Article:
Jimmy called Jacob out on his lecturing the voters last week when he said, “If I make bottom three, it won’t be because I sang the song bad, or sang the song wrong. It’s because America isn’t ready to look themselves in the mirror.” As Jimmy put it, “don’t preach to 24 million people when you don’t have a record out.” Jacob didn’t look the slightest bit contrite. He then mentioned he had two song options--The Impossible Dream (from Man of La Mancha) and You’ll Never Walk Alone (from Carousel). (Far be it from me to point out these are Broadway songs that are eligible for this theme only because they happened to appear in the movie adaptations of their musicals.) I kind of envisioned Jacob’s song selection like a scene from Dirty Dancing, when Baby’s sister tells her father she’s not sure what to sing in the talent show, What Do the Simple Folk Do or I Feel Pretty. (I miss Kellerman's.) Jimmy didn’t like either of those song choices, and suggested Jacob sing Bridge Over Troubled Water, which the show claimed was “from” The Pursuit of Happyness. (Yeah, it’s not like the song was released 36 years before the movie came out or anything.)

The performance was vintage Jacob. The expressions, the phrasing, the overly dramatic gestures…and then the caterwauling began. The last few notes were a miasma of melisma (fancy, eh?) and tragically off key. Boy, did I long for Clay Aiken’s rendition. However, the judges were once again blown away by Jacob. Steven said he loved how much of Jacob he puts into every song, and praised his “crescendos and innuendos(!)” He closed his praise with “God bless you and your voice.” (Really?) J.Lo called him a gifted vocalist, and playfully scolded him for giving her the chills when she didn’t want to let him. Randy said it was “perfect, perfect, perfect” and said he “blew it up at the end.” (I’ll say.) Ryan then engaged Jacob in a conversation about why he chose the song (which, of course, he didn’t), and he talked about how he’s had a hard life and “we all need somebody to cover us, a greater power.” So does every song he sings need a message now?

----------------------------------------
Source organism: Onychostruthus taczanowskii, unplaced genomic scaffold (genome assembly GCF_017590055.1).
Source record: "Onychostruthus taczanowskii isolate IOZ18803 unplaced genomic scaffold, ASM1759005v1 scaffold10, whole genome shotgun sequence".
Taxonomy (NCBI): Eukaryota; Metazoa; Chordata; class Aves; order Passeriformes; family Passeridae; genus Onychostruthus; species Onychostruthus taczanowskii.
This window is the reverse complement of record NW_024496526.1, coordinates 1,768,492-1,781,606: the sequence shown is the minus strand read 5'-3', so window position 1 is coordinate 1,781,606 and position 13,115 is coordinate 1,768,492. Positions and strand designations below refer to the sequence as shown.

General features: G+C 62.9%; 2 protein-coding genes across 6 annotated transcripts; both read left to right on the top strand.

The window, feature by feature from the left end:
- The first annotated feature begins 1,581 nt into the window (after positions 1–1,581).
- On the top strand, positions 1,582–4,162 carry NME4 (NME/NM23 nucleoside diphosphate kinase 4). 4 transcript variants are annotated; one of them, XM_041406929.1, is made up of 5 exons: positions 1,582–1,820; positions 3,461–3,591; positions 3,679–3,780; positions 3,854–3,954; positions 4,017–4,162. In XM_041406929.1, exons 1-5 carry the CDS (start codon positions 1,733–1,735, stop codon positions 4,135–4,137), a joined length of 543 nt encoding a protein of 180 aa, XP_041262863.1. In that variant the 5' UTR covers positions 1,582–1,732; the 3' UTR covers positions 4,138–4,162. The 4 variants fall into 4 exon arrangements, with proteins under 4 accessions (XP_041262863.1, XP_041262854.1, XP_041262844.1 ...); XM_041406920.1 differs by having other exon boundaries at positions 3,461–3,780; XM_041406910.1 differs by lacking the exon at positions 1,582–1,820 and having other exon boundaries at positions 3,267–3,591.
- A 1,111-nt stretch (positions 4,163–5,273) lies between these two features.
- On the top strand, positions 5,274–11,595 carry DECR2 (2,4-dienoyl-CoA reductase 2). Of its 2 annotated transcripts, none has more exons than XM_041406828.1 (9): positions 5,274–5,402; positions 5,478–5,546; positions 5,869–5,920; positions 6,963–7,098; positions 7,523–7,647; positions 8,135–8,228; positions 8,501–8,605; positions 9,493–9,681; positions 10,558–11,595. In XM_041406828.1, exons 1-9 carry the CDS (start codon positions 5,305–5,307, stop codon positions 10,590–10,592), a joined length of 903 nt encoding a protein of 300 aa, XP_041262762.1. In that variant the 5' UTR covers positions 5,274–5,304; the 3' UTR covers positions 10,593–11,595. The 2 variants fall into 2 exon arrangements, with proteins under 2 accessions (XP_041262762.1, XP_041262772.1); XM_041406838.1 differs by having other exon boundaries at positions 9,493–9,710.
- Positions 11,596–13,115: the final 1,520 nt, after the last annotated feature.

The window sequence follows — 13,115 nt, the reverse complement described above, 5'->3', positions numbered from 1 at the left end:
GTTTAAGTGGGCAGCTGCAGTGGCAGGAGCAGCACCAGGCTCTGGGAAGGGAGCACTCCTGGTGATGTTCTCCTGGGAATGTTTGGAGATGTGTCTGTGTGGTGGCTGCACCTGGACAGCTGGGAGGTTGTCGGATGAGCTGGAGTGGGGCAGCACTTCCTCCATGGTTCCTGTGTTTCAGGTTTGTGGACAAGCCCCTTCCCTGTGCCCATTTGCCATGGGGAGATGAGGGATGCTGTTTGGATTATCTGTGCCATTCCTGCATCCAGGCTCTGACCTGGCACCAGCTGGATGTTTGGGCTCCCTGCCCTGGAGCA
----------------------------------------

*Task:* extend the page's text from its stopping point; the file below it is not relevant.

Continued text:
James got the pimp spot again, and decided to shake things up by singing Sammy Hagar’s Heavy Metal from the movie of the same name. Jimmy was unhappy with this choice and told him to pick something else. James said, “With all due respect, I want to make the decisions, good or bad, and I want to sing this song.” (So refreshing when someone is willing to take responsibility for their own choices and not blame America’s inability to look themselves in the mirror.) James joked about wanting America to “give metal a chance.” I thought he did a fantastic job. Accompanied by former Ozzy guitarist Zakk Wylde, his performance may not have been perfect vocally, but James has such stage presence that he is really fun to watch. J.Lo said that “it felt really real,” and that all the contestants “killed it dead” tonight. Randy went with the tried-and-true “This was like watching the James Durbin concert,” and proclaimed, “Durbin rocks!” He then told James he could tour with Ozzy and Avenged Sevenfold at the next Ozzfest. Ryan asked Zakk Wylde what he thought of James’ performance, and he said, “He sung his ass off.” (Or that’s what I thought he said.)

I thought it was a good night, but I am becoming increasingly frustrated by the judges’ lack of, well, judging. For the second week in a row only one person—a female—has gotten any negative feedback. Other than that, the judges essentially told each contestant they were perfect. No tips for improvement. So why have this show? If they’re all perfect, why not sign them all right now and let them make their CDs, and I can have my Wednesday and Thursday nights back?

While it seems nearly inevitable that Haley is going home, I just can’t believe that the show will allow six female contestants in a row to get voted off. But maybe they don’t care.

Who should be in the bottom three—Paul, Haley, Jacob
Who will be in the bottom three—Paul, Haley, Jacob (although Stefano could get “punished” for Pia’s ouster, or if voters didn’t get Casey, he could be there, too)

I’ve lost any emotional investment in the show, so whatever happens, happens. Although don’t expect me not to rant about it tomorrow…

No comments:

Post a Comment